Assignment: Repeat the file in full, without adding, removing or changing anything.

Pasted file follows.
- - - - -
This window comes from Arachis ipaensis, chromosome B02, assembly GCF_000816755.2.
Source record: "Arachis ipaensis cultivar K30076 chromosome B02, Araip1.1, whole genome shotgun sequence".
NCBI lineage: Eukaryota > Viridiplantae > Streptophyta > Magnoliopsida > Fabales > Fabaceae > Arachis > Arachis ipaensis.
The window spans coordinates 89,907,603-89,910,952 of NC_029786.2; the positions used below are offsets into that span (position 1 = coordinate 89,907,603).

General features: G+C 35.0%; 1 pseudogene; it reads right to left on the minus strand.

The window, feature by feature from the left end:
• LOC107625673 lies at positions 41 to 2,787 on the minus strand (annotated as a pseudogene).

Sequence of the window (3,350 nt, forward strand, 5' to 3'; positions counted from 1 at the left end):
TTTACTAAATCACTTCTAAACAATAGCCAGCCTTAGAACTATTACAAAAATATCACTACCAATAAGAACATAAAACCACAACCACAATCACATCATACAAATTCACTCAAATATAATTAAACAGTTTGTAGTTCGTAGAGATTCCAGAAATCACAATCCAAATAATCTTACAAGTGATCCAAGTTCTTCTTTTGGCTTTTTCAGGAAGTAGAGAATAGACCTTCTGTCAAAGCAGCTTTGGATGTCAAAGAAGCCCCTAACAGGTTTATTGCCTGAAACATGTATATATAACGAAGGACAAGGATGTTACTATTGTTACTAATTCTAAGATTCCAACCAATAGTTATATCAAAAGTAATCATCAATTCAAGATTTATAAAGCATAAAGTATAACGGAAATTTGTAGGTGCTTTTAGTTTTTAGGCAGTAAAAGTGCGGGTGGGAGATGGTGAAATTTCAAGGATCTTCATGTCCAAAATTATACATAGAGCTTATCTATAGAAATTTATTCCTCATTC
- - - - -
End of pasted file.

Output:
This window comes from Arachis ipaensis, chromosome B02, assembly GCF_000816755.2.
Source record: "Arachis ipaensis cultivar K30076 chromosome B02, Araip1.1, whole genome shotgun sequence".
NCBI lineage: Eukaryota > Viridiplantae > Streptophyta > Magnoliopsida > Fabales > Fabaceae > Arachis > Arachis ipaensis.
The window spans coordinates 89,907,603-89,910,952 of NC_029786.2; the positions used below are offsets into that span (position 1 = coordinate 89,907,603).

General features: G+C 35.0%; 1 pseudogene; it reads right to left on the minus strand.

The window, feature by feature from the left end:
• LOC107625673 lies at positions 41 to 2,787 on the minus strand (annotated as a pseudogene).

Sequence of the window (3,350 nt, forward strand, 5' to 3'; positions counted from 1 at the left end):
TTTACTAAATCACTTCTAAACAATAGCCAGCCTTAGAACTATTACAAAAATATCACTACCAATAAGAACATAAAACCACAACCACAATCACATCATACAAATTCACTCAAATATAATTAAACAGTTTGTAGTTCGTAGAGATTCCAGAAATCACAATCCAAATAATCTTACAAGTGATCCAAGTTCTTCTTTTGGCTTTTTCAGGAAGTAGAGAATAGACCTTCTGTCAAAGCAGCTTTGGATGTCAAAGAAGCCCCTAACAGGTTTATTGCCTGAAACATGTATATATAACGAAGGACAAGGATGTTACTATTGTTACTAATTCTAAGATTCCAACCAATAGTTATATCAAAAGTAATCATCAATTCAAGATTTATAAAGCATAAAGTATAACGGAAATTTGTAGGTGCTTTTAGTTTTTAGGCAGTAAAAGTGCGGGTGGGAGATGGTGAAATTTCAAGGATCTTCATGTCCAAAATTATACATAGAGCTTATCTATAGAAATTTATTCCTCATTC